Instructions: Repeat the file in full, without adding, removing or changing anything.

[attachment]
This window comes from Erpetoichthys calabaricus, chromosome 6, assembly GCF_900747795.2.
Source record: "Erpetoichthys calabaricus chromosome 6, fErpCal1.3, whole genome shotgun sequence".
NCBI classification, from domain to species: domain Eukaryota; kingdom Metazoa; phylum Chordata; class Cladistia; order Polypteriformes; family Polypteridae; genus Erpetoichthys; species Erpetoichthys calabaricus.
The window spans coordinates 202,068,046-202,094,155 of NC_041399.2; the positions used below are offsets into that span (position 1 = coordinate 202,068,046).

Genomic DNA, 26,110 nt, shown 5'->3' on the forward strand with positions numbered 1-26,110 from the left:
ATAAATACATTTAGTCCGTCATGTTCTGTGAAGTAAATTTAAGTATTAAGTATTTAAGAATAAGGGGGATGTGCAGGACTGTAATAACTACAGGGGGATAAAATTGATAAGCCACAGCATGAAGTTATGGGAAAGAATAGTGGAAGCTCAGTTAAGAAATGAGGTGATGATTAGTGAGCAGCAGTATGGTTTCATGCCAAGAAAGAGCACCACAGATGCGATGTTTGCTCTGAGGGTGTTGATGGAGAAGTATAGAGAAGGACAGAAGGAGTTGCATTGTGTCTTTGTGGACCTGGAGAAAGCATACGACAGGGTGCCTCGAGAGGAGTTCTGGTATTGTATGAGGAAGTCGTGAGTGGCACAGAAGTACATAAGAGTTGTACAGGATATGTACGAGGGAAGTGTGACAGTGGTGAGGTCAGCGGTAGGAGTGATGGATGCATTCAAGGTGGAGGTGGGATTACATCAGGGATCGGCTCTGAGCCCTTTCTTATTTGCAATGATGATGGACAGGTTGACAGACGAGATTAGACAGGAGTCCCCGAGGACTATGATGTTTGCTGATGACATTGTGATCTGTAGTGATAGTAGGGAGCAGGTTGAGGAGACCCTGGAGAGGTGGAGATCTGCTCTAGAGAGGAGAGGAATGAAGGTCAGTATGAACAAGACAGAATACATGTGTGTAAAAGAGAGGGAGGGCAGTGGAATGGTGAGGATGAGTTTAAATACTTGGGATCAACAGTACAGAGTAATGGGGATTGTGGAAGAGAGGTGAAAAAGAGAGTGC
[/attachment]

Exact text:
This window comes from Erpetoichthys calabaricus, chromosome 6, assembly GCF_900747795.2.
Source record: "Erpetoichthys calabaricus chromosome 6, fErpCal1.3, whole genome shotgun sequence".
NCBI classification, from domain to species: domain Eukaryota; kingdom Metazoa; phylum Chordata; class Cladistia; order Polypteriformes; family Polypteridae; genus Erpetoichthys; species Erpetoichthys calabaricus.
The window spans coordinates 202,068,046-202,094,155 of NC_041399.2; the positions used below are offsets into that span (position 1 = coordinate 202,068,046).

Genomic DNA, 26,110 nt, shown 5'->3' on the forward strand with positions numbered 1-26,110 from the left:
ATAAATACATTTAGTCCGTCATGTTCTGTGAAGTAAATTTAAGTATTAAGTATTTAAGAATAAGGGGGATGTGCAGGACTGTAATAACTACAGGGGGATAAAATTGATAAGCCACAGCATGAAGTTATGGGAAAGAATAGTGGAAGCTCAGTTAAGAAATGAGGTGATGATTAGTGAGCAGCAGTATGGTTTCATGCCAAGAAAGAGCACCACAGATGCGATGTTTGCTCTGAGGGTGTTGATGGAGAAGTATAGAGAAGGACAGAAGGAGTTGCATTGTGTCTTTGTGGACCTGGAGAAAGCATACGACAGGGTGCCTCGAGAGGAGTTCTGGTATTGTATGAGGAAGTCGTGAGTGGCACAGAAGTACATAAGAGTTGTACAGGATATGTACGAGGGAAGTGTGACAGTGGTGAGGTCAGCGGTAGGAGTGATGGATGCATTCAAGGTGGAGGTGGGATTACATCAGGGATCGGCTCTGAGCCCTTTCTTATTTGCAATGATGATGGACAGGTTGACAGACGAGATTAGACAGGAGTCCCCGAGGACTATGATGTTTGCTGATGACATTGTGATCTGTAGTGATAGTAGGGAGCAGGTTGAGGAGACCCTGGAGAGGTGGAGATCTGCTCTAGAGAGGAGAGGAATGAAGGTCAGTATGAACAAGACAGAATACATGTGTGTAAAAGAGAGGGAGGGCAGTGGAATGGTGAGGATGAGTTTAAATACTTGGGATCAACAGTACAGAGTAATGGGGATTGTGGAAGAGAGGTGAAAAAGAGAGTGC